By Rod Nickel
WINNIPEG, Manitoba, May 31 (Reuters) – Norway’s Equinor ASA said on Wednesday that it will postpone its Bay du Nord Canadian offshore oil project for up to three years, due to rising costs.
The decision sets back one of Canada’s biggest oil projects in years, and one which has the rare support of Prime Minister Justin Trudeau’s government. Ottawa backed Bay du Nord saying that it would produce relatively low emissions.
“Bay du Nord is an important project for Equinor. Within the context of the changing market with increased cost, we will now look at the project again to see if we can do further optimizations to our concept and strategies,” said Trond Bokn, Equinor’s senior vice president, Project Development, in a statement.
Equinor had planned to produce first oil by the late 2020s, and its 500 million barrels of recoverable reserves could last 20 years.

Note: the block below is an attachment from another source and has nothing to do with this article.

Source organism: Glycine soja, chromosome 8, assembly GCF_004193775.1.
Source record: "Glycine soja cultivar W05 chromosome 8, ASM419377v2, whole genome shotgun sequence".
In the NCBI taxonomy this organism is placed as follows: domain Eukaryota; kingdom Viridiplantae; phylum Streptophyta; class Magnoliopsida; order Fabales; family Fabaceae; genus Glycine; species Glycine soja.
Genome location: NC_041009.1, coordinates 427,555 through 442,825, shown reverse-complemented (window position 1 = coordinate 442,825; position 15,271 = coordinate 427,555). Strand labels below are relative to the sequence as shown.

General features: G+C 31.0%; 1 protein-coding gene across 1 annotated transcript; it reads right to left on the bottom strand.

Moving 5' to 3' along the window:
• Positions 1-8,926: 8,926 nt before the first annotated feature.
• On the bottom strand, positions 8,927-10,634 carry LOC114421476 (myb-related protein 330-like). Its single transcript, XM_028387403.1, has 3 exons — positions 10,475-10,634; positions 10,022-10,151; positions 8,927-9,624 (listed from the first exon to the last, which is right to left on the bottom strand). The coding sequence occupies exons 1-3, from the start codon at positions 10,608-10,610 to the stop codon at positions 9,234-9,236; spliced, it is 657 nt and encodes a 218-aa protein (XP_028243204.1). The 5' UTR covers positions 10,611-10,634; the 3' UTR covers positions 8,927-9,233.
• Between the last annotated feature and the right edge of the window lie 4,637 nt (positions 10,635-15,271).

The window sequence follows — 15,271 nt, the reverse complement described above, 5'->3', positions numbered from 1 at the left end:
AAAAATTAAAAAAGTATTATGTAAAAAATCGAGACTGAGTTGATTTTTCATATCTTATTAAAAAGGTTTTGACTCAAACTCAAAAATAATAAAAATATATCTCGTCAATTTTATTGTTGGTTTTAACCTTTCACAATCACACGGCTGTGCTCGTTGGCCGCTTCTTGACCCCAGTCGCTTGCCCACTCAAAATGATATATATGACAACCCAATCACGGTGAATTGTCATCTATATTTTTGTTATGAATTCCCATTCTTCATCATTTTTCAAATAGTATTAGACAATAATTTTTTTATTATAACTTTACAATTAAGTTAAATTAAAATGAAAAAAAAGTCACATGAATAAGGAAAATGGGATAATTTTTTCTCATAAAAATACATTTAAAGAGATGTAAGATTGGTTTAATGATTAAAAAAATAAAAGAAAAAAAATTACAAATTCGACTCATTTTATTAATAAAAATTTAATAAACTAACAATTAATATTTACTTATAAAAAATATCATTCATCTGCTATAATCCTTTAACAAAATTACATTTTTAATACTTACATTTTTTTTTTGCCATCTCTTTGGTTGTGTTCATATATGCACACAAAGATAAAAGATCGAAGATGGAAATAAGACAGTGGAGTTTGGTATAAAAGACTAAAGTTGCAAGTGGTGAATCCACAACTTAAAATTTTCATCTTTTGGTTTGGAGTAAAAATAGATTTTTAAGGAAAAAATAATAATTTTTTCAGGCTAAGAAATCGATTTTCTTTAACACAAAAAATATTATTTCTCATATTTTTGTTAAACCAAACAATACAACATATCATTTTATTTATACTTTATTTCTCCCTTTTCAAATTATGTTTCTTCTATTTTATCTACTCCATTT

Newfoundland & Labrador Premier Andrew Furey said he was disappointed, but still hopeful the project will proceed.
“The company has assured me that this is largely market forces at play and it’s not a cancellation.”
BP PLC is a partner in the project, whose cost has previously been pegged at C$16 billion ($11.97 billion).
Equinor did not specify the rising costs, but attributed them to “volatile market conditions.”
Equinor has sanctioned in recent years other costly projects in Norway and Brazil, said Mark Oberstoetter, head of Americas research at consultancy Wood Mackenzie.
“The (Bay du Nord) economics are positive but if you play around with costs and risk more, it’s not going to be the best opportunity in their portfolio,” he said.
Sierra Club Canada, an environmental group that has raised concerns about Bay du Nord’s impact on the air, water and wildlife, said it hoped Equinor would cancel the project.
Bay du Nord would be so far from shore – 500 kilometers (311 miles) – that it falls in international waters.
($1 = 1.3372 Canadian dollars)
(Reporting by Rod Nickel in Winnipeg, Manitoba and Nia Williams in British ColumbiaEditing by Marguerita Choy)
(c) Copyright Thomson Reuters 2023.
Sign up for our newsletter